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Brizo - WCC Log Day 16 – Monday 5th Dec: What a Difference a Day Makes (Stuart)

05 December 2011


Frustrating night of heavy rain squalls, sudden high winds on the front that would veer around us from East to East South East to South sometimes so a full 90 degrees. For the night watches it means taking in sail and resetting sail plans, sometimes foredeck work. Pat and I do single watches at night and Pam and Craig together for a 1 hour longer watch – it’s odd but it works. Each of us knows our limitations so on occasions we may need additional assistance – if it can wait until the handover to do a more complex sail change then it waits so there are extra pairs of hands but in the case of squalls it has to be done immediately usually so it may mean ‘waking the off watch’.

Working the foredeck alone at night can be a little unnerving if you stop and think about it (so you don’t dwell on it), the Atlantic is over 4km deep, so I wonder how long my reading glasses took to reach the bottom then as I looked up to check the mainsail was not chafing on the spreaders and they dropped off my head overboard. The yacht is typically travelling at 8 to 9 knots over a choppy sea.  We often have over 160sqm of sail up downwind and it generates a lot of power, the powered winches deal with this so its not muscle that’s required but a choreograph of tasks that must be done in a correct sequence. Often crew cannot hear from one end of the boat to the other, especially in winds and squalls so a simple set of hand signals is now used to ‘Winch in’, ‘Let-out’, ‘stop’. Power winches are great but its moving machinery with the real potential to damage rig and people. A somewhat painful reminder of this occurred yesterday when I was on the foredeck and we were poling out the 80sqm Genoa foresail – during the sequence I was distracted by something else going on on another sail and I did not ease out a downhaul sheet in-sequence. It ripped (well fired) a cleat off the mast glancing me on its way to the sea bed some 20 meters away and whiplashed the sheet (rope) I was standing astride (only on the back of my leg – it could have been so much worse), luckily I got away with bruising sufficient to remind me not to get distracted again! So safety is key, medical and rescue support is likely to be many hours away at best, on watch overnight, life jackets, MOB (Man Over Board) indicators and Personal EPIRBS are carried.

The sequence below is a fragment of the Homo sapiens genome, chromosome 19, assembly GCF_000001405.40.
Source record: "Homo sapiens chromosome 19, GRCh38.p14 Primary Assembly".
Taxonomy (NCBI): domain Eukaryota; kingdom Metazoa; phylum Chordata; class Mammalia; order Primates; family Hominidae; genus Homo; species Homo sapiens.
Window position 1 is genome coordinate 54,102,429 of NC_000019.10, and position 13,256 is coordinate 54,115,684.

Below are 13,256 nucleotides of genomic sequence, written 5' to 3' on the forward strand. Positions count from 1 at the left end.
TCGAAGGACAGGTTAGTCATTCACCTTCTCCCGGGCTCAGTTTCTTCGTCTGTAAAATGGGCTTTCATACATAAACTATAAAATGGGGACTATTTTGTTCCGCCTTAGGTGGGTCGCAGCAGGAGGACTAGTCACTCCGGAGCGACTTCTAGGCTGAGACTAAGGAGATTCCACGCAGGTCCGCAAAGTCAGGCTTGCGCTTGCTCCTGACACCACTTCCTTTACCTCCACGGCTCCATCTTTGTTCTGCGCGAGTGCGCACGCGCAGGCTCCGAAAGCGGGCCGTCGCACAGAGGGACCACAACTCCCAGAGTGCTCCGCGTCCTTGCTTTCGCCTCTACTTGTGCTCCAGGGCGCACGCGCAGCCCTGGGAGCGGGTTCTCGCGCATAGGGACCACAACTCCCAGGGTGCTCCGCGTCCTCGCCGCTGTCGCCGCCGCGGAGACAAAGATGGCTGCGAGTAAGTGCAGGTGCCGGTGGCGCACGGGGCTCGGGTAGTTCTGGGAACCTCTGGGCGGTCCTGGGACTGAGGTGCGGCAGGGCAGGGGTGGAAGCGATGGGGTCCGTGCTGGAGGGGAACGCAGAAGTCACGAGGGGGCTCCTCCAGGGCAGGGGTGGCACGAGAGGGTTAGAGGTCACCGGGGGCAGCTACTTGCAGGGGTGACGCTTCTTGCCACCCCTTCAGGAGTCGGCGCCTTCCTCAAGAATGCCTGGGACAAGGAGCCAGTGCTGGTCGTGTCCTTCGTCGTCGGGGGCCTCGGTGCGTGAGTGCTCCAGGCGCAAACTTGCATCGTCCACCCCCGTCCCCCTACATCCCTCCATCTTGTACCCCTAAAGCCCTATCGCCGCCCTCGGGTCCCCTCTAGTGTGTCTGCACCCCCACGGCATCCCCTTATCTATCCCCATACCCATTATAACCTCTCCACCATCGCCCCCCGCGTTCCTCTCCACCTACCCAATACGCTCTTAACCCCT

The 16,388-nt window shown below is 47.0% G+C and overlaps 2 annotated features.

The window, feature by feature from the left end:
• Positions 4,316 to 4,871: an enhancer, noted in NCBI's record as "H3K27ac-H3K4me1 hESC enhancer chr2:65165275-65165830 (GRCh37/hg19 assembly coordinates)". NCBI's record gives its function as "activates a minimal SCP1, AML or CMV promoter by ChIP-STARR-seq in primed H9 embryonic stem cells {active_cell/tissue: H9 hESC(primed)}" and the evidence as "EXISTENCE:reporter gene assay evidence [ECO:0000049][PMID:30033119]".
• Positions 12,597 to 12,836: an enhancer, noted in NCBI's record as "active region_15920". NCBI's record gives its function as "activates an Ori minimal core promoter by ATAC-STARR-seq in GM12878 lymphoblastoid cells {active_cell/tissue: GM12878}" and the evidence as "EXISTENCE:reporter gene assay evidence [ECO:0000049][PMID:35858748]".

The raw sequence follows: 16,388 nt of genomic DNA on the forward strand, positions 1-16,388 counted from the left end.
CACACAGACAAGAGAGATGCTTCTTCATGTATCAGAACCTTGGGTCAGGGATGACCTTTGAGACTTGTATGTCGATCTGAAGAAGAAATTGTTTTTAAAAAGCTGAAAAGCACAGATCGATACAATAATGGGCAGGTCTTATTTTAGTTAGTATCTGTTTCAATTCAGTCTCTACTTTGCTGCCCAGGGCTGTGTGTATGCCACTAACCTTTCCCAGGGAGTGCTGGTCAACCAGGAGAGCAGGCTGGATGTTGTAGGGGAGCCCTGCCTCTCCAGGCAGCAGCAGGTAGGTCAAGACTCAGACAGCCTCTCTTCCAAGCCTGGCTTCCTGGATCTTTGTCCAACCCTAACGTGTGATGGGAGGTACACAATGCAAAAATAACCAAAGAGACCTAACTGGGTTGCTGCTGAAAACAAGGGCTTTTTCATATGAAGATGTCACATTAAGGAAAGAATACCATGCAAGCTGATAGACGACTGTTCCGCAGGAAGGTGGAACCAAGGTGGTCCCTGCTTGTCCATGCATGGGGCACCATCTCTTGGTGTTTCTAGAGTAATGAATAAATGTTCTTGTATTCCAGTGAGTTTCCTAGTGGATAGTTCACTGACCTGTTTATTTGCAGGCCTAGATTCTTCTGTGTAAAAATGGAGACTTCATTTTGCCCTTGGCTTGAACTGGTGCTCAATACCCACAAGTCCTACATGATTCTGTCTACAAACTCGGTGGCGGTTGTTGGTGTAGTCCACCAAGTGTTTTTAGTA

Pat does the daybreak shift and today Monday the winds ran out early in the morning and we hit the wind hole I have been speaking about, earlier than planned. As the sun rises everything changes – today its sunny – believe it or not we have not seen that many sunny days since arriving in Las Palmas. Penalties or not the engine is fired up and we set a track direct for a waypoint off the North end of St Lucia. Crew catch up on lost overnight sleep, shower and read – its really been a delightful day. Tonight, we will I think be under motor as we have had no wind all day, this is likely to continue tomorrow so we are looking at getting into St Lucia late Afternoon GMT (UTC), Local time is minus 4 hours (UTC) but from experience of the Caribbean time does not quite have the same relevance and may depend a bit on what they have been ‘smokin dat day’.

Stuart



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